You may have heard of the toxic chemicals used in Teflon, but you may not know that these largely unregulated “PFAS” (short for polyfluoroalkyl substances) can be found in many products you use every day, and even in your body.
PFAS are a class of more than 9,000 chemicals used to make products grease- or waterproof. These man-made chemicals don’t break down in the environment, earning them the nickname “forever chemicals.” The toxins build up in our blood over time, a dangerous and potentially lethal combination.
Forever chemicals increase the risk of birth defects and lower fertility; boost cholesterol levels and cancer risks, and more. These chemicals are common in our drinking water, food, packaging; our clothes, rugs and carpets, and in our bays and rivers. According to the U.S. Centers for Disease Control and Prevention, they are likely already in your blood and in the blood of every other American.
There is very little federal or state regulation of forever chemicals, and weak federal oversight to ensure safety before it hits the market. This leaves states in an endless game of whack-a-mole with toxic chemicals. We don’t even know the full extent of the contamination because, like many states, Maryland does not require testing.
We need to pass the PFAS Protection Act, now. In the present legislative session in Annapolis, we have an opportunity to act on this enormous and largely invisible public health threat, to turn off the tap on these forever chemicals and treat them like the hazardous materials they are.
The bill, sponsored by state Sen. Sarah Elfreth (D-Anne Arundel) and Del. Sara Love (D-Montgomery), proposes a statewide ban on forever chemicals in firefighting foam, food packaging, and many other consumer products. It also would control how they’re disposed.
Making this law would mean Marylanders would no longer have to worry about fighting long and costly battles on their own. Widespread awareness of the problem came in 1999, when a series of class-action lawsuits against Dupont were filed in West Virginia, and revealed that the company knew the chemicals were toxic since the 1950s. The case led Dupont to stop making forever chemicals in its Ohio River Valley plant, but the legal wrangling still isn’t over and much damage has been done. A risk assessment study released in 2004 found that 632,468 pounds of PFOA had flowed through plant pipes into the Ohio River.
The chemical industry is largely self-regulated. One of the arguments against regulation is that PFAS chemicals are essential to manufacturing. Yet, in all the uses that would be regulated by the PFAS Protection Act, there are alternative chemicals that perform the same function and are much less harmful to public health and the environment. PFAS are not essential.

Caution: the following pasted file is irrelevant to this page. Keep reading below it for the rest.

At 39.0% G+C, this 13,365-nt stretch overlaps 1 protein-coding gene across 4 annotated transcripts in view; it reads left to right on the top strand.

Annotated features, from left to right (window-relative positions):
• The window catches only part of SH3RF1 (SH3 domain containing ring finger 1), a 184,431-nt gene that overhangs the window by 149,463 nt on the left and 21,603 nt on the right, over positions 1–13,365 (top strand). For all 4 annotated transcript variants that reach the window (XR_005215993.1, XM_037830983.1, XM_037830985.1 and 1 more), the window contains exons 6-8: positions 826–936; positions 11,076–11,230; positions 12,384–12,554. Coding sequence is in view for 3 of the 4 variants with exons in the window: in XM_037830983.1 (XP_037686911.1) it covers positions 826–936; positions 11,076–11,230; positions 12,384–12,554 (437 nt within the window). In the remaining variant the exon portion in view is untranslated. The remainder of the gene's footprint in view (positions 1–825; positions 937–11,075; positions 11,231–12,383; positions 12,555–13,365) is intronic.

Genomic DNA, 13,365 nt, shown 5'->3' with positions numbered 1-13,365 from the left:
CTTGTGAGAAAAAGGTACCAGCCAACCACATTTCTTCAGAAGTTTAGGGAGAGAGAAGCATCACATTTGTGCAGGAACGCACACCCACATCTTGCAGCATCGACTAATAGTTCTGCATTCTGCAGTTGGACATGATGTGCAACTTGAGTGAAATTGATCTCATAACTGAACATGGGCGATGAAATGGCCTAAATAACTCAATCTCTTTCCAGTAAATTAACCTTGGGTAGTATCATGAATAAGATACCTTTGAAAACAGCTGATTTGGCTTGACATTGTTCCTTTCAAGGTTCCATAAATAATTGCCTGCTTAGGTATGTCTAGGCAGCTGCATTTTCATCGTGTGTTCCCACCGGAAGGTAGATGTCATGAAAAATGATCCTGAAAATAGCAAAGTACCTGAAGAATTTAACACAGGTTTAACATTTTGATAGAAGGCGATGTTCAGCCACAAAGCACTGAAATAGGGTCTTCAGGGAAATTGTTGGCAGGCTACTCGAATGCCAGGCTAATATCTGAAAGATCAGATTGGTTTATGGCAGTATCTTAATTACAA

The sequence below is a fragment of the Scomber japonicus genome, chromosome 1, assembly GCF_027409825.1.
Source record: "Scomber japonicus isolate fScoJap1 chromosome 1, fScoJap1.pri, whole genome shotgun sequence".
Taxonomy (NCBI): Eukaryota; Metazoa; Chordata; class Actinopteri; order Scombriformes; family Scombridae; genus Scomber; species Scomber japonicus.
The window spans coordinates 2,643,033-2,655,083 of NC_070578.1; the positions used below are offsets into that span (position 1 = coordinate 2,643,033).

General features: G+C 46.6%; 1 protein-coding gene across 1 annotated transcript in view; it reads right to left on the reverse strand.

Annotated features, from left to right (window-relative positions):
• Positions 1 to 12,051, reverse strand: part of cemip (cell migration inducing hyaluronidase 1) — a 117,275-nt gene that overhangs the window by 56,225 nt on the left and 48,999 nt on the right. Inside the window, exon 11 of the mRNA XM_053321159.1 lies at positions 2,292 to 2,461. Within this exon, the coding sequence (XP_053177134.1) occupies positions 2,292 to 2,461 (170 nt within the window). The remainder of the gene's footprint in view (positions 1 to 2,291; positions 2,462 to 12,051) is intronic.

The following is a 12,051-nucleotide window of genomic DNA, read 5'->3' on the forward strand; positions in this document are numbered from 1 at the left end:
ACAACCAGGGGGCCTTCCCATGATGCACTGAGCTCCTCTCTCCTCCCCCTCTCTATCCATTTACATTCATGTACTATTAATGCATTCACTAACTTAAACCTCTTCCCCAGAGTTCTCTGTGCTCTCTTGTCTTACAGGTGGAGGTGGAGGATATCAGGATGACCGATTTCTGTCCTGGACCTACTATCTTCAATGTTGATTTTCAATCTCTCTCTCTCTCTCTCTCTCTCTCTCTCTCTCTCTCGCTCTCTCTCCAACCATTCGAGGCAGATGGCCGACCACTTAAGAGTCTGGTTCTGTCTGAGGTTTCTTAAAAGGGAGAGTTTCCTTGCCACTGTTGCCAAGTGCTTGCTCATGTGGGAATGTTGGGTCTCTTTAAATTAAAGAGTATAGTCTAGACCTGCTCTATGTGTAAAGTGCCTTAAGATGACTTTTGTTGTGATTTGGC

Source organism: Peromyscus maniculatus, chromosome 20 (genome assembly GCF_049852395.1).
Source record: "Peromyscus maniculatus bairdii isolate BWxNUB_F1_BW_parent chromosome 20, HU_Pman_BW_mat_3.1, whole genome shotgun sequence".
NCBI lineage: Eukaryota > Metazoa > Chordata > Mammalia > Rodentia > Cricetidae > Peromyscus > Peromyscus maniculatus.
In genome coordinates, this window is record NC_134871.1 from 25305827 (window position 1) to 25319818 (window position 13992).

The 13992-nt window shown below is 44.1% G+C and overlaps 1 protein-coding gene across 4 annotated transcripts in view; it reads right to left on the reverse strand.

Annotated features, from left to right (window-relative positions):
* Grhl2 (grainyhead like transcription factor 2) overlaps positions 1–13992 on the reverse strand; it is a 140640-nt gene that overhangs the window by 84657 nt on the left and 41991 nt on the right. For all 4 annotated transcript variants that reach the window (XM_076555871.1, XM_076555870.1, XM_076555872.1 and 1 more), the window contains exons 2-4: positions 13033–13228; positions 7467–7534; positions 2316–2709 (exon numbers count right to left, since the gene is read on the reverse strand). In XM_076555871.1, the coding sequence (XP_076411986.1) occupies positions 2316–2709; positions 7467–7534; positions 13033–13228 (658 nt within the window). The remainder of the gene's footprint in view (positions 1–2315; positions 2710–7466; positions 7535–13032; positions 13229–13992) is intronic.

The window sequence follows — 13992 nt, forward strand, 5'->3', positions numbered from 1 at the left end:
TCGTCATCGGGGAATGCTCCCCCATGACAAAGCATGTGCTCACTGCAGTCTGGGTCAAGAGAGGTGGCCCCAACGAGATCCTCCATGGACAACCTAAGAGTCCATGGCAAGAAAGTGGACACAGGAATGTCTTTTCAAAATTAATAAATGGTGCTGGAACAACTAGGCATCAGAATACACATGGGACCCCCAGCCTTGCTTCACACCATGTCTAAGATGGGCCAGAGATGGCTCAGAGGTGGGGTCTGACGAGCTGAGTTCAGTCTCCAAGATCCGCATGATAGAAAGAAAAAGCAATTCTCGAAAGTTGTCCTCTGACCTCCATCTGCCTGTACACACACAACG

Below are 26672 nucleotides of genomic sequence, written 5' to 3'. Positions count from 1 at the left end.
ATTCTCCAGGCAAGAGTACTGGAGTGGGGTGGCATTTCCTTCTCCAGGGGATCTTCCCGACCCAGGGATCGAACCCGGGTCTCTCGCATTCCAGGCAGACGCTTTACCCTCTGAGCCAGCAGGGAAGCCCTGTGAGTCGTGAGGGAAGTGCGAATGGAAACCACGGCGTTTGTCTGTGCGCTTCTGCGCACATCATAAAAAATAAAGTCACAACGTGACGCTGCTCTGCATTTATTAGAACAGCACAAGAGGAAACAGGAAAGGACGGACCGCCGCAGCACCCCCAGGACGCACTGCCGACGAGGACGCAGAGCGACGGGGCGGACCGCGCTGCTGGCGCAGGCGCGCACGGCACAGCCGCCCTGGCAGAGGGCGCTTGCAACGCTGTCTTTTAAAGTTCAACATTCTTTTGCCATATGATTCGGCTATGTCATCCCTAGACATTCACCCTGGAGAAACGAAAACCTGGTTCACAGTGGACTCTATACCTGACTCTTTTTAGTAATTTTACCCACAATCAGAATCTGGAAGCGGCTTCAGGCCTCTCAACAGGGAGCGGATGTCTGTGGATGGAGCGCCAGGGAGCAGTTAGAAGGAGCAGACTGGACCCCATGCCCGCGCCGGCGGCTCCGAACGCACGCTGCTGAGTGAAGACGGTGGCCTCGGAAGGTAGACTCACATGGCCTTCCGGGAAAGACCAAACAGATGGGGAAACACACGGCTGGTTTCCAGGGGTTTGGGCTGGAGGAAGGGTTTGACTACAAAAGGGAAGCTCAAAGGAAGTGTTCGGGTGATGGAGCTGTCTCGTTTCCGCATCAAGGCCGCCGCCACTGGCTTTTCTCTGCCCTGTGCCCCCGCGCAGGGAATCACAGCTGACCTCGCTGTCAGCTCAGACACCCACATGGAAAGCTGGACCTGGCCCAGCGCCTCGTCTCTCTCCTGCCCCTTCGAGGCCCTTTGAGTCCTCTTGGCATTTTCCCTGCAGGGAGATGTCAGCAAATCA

Along with contributing to public safety, the PFAS Protection Act also contributes to a more equitable Maryland. From food packaging and clothes, to rugs and carpets, products containing forever chemicals are commonly disposed of in landfills or incinerators. It is well documented that these sites are often located in low-income and marginalized communities, meaning that these communities are at a much greater threat to PFAS contamination. The PFAS Protection Act seeks to protect these communities by banning the mass disposal of these chemicals by incineration and landfilling.
As a young person fighting for a more just, equitable and healthy Maryland, I urge you to join grass-roots organizations like the Sunrise Movement and advocates like Maryland PIRG in endorsing the PFAS Protection Act.
In a state that has played such an influential role in the nation’s rich democratic history, we must not let private entities, driven by their desire for endless profit at the expense of human health and prosperity, harm our communities and contaminate the most essential elements to human survival. We must treat PFAS as the hazardous chemicals that they are. We must prevent them from building up further in our environment and in our blood. We must pass the PFAS Protection Act.
— JESSE CHLADIL
The writer is an organizer and member of the Sunrise Movement, a youth-led grass-roots organization fighting for a Green New Deal.